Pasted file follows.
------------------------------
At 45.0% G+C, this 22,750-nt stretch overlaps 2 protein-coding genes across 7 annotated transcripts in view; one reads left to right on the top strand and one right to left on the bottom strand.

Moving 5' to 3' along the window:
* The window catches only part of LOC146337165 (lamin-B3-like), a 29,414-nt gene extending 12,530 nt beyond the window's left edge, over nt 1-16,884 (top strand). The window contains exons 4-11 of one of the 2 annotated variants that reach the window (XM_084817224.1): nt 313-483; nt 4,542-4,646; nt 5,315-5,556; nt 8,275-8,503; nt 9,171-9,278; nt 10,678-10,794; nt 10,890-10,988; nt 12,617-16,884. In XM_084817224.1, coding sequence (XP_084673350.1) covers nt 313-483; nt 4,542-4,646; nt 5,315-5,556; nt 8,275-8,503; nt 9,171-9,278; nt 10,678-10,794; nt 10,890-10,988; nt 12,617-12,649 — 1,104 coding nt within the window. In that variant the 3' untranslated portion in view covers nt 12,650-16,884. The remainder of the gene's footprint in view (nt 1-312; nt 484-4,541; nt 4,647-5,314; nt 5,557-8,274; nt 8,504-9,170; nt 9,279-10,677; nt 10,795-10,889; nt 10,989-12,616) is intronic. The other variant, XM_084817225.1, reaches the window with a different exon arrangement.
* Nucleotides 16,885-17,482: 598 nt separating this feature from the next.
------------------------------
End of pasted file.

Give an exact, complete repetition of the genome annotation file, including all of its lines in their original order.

At 45.0% G+C, this 22,750-nt stretch overlaps 2 protein-coding genes across 7 annotated transcripts in view; one reads left to right on the top strand and one right to left on the bottom strand.

Moving 5' to 3' along the window:
* The window catches only part of LOC146337165 (lamin-B3-like), a 29,414-nt gene extending 12,530 nt beyond the window's left edge, over nt 1-16,884 (top strand). The window contains exons 4-11 of one of the 2 annotated variants that reach the window (XM_084817224.1): nt 313-483; nt 4,542-4,646; nt 5,315-5,556; nt 8,275-8,503; nt 9,171-9,278; nt 10,678-10,794; nt 10,890-10,988; nt 12,617-16,884. In XM_084817224.1, coding sequence (XP_084673350.1) covers nt 313-483; nt 4,542-4,646; nt 5,315-5,556; nt 8,275-8,503; nt 9,171-9,278; nt 10,678-10,794; nt 10,890-10,988; nt 12,617-12,649 — 1,104 coding nt within the window. In that variant the 3' untranslated portion in view covers nt 12,650-16,884. The remainder of the gene's footprint in view (nt 1-312; nt 484-4,541; nt 4,647-5,314; nt 5,557-8,274; nt 8,504-9,170; nt 9,279-10,677; nt 10,795-10,889; nt 10,989-12,616) is intronic. The other variant, XM_084817225.1, reaches the window with a different exon arrangement.
* Nucleotides 16,885-17,482: 598 nt separating this feature from the next.